The Community Remembrance Project of Forsyth County partnered with EJI to install a historical marker on January 23 in remembrance of Rob Edwards, a Black man who was lynched in Cumming, Georgia, in 1912.
The marker stands in downtown Cumming at the corner of East Courthouse Square and West Maple Street, near where Mr. Edwards was lynched.
On September 10, the CRPFC hosted a marker dedication ceremony on the 109th anniversary date of the lynching of Rob Edwards. The marker commemorating the lynching in 1912, which forced the 1,098 Black residents of the county to flee mob violence, was unveiled by Rob Edwards’s descendants, Larry Nuckles and Leroy Grogan. Elon Osby, whose grandparents and mother were among those forced to flee the county, was the keynote speaker at the event.
“This marker will be a tangible display of the truth and reconciliation that we need to move forward,” coalition liaison Jolie Creuser said. “We cannot achieve unity without accountability.”
The Lynching of Rob Edwards
On September 10, 1912, a 24-year-old Black man named Rob Edwards was lynched and hung in downtown Cumming, Georgia. During this era, deep racial hostility burdened Black people with presumptions of guilt, often resulting in accusations that were unfounded and unreliable. Mr. Edwards was one of several Black men arrested on suspicion of involvement in the fatal assault of a young white woman named Mae Crow.
At least 2,000 white residents of Forsyth County formed a mob and stormed the jail. They found Mr. Edwards in his cell, brutally beat him with a crowbar, and shot him repeatedly. The mob then dragged Mr. Edwards through the streets to the town square, where they hung his mutilated body and left it on display. Subsequently, two Black teenagers who were also arrested for Mae Crow’s assault, Ernest Knox and Oscar Daniels, were convicted by all-white juries after trials that lasted one day each. They were hanged before thousands of white spectators.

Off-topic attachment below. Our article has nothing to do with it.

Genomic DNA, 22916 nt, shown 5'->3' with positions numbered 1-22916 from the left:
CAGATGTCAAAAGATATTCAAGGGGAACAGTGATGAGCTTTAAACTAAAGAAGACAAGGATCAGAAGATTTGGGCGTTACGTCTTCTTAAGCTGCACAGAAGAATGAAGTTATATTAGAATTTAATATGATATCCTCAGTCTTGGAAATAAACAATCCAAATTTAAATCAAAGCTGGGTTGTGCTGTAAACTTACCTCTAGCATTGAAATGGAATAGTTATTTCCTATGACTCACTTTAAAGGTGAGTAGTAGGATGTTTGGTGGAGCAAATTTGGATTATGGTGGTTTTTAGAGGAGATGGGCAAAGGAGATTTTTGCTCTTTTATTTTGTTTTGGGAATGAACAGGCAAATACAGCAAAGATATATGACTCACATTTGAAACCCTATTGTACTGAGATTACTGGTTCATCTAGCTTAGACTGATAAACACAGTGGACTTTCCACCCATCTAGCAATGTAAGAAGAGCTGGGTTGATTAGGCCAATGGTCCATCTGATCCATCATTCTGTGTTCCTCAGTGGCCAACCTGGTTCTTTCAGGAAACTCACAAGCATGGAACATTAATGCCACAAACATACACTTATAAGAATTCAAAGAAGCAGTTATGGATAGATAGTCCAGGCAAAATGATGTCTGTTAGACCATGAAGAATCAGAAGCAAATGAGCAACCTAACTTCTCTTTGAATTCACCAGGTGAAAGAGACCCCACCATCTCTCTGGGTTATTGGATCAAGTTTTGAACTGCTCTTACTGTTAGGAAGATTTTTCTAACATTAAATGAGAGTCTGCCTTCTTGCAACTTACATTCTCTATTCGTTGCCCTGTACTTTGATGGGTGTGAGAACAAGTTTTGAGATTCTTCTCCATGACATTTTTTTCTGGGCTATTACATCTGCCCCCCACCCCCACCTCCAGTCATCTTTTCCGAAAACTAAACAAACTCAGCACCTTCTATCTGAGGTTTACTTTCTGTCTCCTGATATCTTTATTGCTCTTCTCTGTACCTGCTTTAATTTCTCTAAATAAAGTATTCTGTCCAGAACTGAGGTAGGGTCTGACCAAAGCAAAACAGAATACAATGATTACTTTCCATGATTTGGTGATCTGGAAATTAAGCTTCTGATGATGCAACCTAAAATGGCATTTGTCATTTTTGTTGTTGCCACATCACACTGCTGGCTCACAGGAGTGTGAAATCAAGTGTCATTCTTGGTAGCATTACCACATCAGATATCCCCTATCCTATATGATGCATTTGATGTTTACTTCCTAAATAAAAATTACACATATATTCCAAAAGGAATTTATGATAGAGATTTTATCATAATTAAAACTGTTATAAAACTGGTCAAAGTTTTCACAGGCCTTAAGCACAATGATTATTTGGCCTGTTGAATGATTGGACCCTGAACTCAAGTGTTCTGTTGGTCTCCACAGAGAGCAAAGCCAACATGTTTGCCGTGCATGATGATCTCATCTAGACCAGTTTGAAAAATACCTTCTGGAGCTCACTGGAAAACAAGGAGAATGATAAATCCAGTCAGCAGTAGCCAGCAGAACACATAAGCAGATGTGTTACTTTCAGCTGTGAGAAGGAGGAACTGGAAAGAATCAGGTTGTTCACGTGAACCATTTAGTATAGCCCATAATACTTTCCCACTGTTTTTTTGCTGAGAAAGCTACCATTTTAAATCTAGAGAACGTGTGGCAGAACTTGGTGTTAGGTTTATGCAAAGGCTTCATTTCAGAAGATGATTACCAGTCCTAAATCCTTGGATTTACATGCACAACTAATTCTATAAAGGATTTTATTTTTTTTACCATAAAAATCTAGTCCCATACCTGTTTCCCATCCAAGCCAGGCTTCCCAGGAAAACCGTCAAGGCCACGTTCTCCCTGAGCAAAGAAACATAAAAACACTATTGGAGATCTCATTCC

Mr. Edwards’s lynching and the mob violence that followed terrorized the remaining 1,098 Black residents of Forsyth County, who fled the county in fear. The loss of Black-owned property in order to flee arbitrary mob violence was common during this era, and Forsyth’s Black residents left behind their homes and farms to escape, taking with them only what they could carry. Forsyth County would remain essentially all white until the 1990s.
No one was ever held accountable for Mr. Edwards’s lynching or the mass exodus of Black residents that followed. Like all victims of racial terror lynchings, Rob Edwards died without due process of law.
The Community Remembrance Project of Forsyth County
The Community Remembrance Project of Forsyth County formed following a 2017 Forsyth County Public Library-sponsored visit from Patrick Phillips, author of Blood at the Root: A Racial Cleansing in America. Mr. Phillips, who grew up in Forsyth County, wrote that many white people in the county “believed that ‘racial purity’ was their inheritance and birthright…and like their fathers’ fathers’ fathers, they saw even a single black face as a threat to their entire way of life.”